Although I was in my 20s I still remember, with heavy heart, when the Roy Roger’s television series ended in 1963. I was one of his most fervent fans and had been for many years.


I imagine Roy would be considered a sissy in today’s world. After all, he never killed the bad guys. Heck, he hardly ever wounded them and that was when he would shoot the guns out of their hands. Now and then he might get in a little fisticuffs action, but that was about it.


How could a cowboy deal with the evils of the old West without major bloodshed? Well, let me tell you – for the kids growing up in the late 1940s and early 1950s – Roy Rogers was still King of the Cowboys. He not only stood for what was right, he made us want to do the same. How many heroes today have that effect on kids?


I first saw Roy Rogers back in 1949, when I was nine years old, at the Iowa Theatre in Madrid. The movie was “Springtime in the Sierras.” I remember it made me want to get a horse and become a cowboy.


It didn’t take long for my folks, who lived in town, to inform me that horses can’t be kept in back yards. That took a little of the glamour out of my plans, but didn’t altogether end them.


I decided to become a cowboy crime fighter on foot. Instead of riding up in a blaze of glory, I would sneak around in the bushes looking for bad guys. To do this, I reasoned that instead of a white hat and colorful shirt, I would need to outfit myself in black.


I requested — and received — a black straw cowboy hat for my birthday. I already owned a black shirt, so I talked my grandmother into sewing some dark fringe on it.


The toughest thing to come up with was the proper shooting iron. I didn’t want one of those cap guns that looked like a cap gun. What I was looking for was a pearl-handled six-shooter, just like Roy carried.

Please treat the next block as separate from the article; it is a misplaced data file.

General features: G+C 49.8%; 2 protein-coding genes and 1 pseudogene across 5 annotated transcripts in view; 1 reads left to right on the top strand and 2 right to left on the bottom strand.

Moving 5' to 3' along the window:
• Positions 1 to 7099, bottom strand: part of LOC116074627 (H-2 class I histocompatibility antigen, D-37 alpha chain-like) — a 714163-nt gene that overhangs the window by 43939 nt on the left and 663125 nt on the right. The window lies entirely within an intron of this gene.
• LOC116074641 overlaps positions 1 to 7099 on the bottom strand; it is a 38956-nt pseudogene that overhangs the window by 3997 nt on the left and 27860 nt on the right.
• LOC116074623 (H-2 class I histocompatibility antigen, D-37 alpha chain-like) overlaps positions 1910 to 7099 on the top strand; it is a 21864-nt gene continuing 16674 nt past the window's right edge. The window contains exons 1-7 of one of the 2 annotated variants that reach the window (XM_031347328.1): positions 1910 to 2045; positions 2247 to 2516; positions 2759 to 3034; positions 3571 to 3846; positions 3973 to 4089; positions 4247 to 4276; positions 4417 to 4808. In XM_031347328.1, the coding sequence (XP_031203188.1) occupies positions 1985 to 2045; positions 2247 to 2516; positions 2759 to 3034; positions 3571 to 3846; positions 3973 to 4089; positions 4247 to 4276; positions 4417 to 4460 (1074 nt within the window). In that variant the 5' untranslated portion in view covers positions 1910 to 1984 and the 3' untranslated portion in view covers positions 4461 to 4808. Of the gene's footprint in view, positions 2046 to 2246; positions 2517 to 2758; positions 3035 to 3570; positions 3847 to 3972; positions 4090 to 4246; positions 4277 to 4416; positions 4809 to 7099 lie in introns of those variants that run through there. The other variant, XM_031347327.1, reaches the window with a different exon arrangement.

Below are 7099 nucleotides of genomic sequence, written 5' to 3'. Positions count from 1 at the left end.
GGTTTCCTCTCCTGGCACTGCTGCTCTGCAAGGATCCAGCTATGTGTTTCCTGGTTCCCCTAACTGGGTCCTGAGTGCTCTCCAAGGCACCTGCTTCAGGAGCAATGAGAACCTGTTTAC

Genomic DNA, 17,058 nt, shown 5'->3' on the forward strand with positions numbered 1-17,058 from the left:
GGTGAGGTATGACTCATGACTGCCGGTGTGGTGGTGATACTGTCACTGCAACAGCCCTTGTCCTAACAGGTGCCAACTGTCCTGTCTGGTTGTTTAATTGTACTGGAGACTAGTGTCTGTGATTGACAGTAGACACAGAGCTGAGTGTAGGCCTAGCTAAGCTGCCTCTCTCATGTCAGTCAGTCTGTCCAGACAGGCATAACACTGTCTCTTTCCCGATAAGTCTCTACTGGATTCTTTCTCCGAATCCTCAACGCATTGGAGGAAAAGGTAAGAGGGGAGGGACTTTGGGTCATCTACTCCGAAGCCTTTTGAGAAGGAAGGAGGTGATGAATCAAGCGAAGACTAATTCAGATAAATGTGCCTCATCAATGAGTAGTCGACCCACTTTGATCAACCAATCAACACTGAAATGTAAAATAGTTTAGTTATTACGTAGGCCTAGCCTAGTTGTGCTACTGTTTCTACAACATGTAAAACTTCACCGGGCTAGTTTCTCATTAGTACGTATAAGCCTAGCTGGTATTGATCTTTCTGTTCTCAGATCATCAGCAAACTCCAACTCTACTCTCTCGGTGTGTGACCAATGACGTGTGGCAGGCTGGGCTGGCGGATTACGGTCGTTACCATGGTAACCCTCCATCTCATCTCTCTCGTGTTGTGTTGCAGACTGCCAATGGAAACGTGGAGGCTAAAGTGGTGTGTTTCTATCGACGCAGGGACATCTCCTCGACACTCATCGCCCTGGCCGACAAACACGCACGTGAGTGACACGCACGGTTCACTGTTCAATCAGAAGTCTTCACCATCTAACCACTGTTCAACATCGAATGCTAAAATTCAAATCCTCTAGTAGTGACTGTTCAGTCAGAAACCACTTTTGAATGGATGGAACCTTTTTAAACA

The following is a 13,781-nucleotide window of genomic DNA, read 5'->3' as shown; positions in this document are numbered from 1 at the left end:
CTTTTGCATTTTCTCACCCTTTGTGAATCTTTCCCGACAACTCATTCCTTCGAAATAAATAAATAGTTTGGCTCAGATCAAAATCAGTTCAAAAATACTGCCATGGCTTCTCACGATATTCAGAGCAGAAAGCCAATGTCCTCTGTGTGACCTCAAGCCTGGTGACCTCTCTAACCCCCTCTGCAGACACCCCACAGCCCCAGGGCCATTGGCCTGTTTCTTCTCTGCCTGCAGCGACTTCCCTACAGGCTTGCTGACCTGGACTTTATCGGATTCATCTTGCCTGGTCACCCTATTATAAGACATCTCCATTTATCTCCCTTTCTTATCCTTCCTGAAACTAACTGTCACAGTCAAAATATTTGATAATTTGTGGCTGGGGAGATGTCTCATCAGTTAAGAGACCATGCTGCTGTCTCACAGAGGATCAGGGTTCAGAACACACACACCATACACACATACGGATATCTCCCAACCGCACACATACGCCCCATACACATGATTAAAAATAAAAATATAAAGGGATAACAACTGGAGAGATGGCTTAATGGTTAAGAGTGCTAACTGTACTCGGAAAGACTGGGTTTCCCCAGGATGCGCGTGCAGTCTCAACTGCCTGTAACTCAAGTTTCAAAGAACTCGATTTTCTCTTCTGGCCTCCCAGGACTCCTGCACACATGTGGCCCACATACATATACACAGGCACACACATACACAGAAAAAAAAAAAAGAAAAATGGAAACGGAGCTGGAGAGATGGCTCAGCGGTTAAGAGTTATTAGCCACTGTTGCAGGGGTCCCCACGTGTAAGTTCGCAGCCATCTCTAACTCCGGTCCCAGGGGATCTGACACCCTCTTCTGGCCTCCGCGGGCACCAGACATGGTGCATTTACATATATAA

For the next several weeks, I would accompany Mom whenever she went to Ames or Des Moines shopping. While she was looking at clothes and the like, I would be in the toy section checking out the guns. Look as I might, all I could find were cap guns that looked like cap guns.


We were leaving the J.C. Penney store on Ames’ main street late one afternoon when Mom remembered she had left a purse at a luggage shop to be repaired. I could think of few things more boring than going into a luggage shop, but I was the one who had volunteered to accompany her shopping.


I couldn’t believe what was in that store! There, hanging from the wall, were two cap guns exactly like I’d been looking for, along with the most impressive holster set I’d ever seen. It wiped out most of my savings, but when I walked out of the store that day — I felt like Roy Rogers.


For the next few weeks, I became the scourge of the neighborhood as I crept from bush to tree, looking for a crime in progress. Trouble was, crime really wasn’t that rampant in small town Iowa in 1949. At least, not that I could uncover.


I decided to branch out a little — cover a few more sections of town. I finally made it all the way (three blocks) to the east part of town. I couldn’t find any crime there, but I did discover a very unfriendly dog.


The dog chased me all the way back to the friendly confines of our screened-in back porch. As he sat on our back steps barking, I emptied an entire roll of caps on him. All that did was make him bark louder. The neighbors finally called Dad, and he came home from work and chased the dog away.


That ended the crime-fighting part of my life. However, it certainly didn’t stop me from going to every Roy Rogers movie that came to the Iowa Theatre for the next several years.


Ed Rood is former publisher of the Tri-County Times.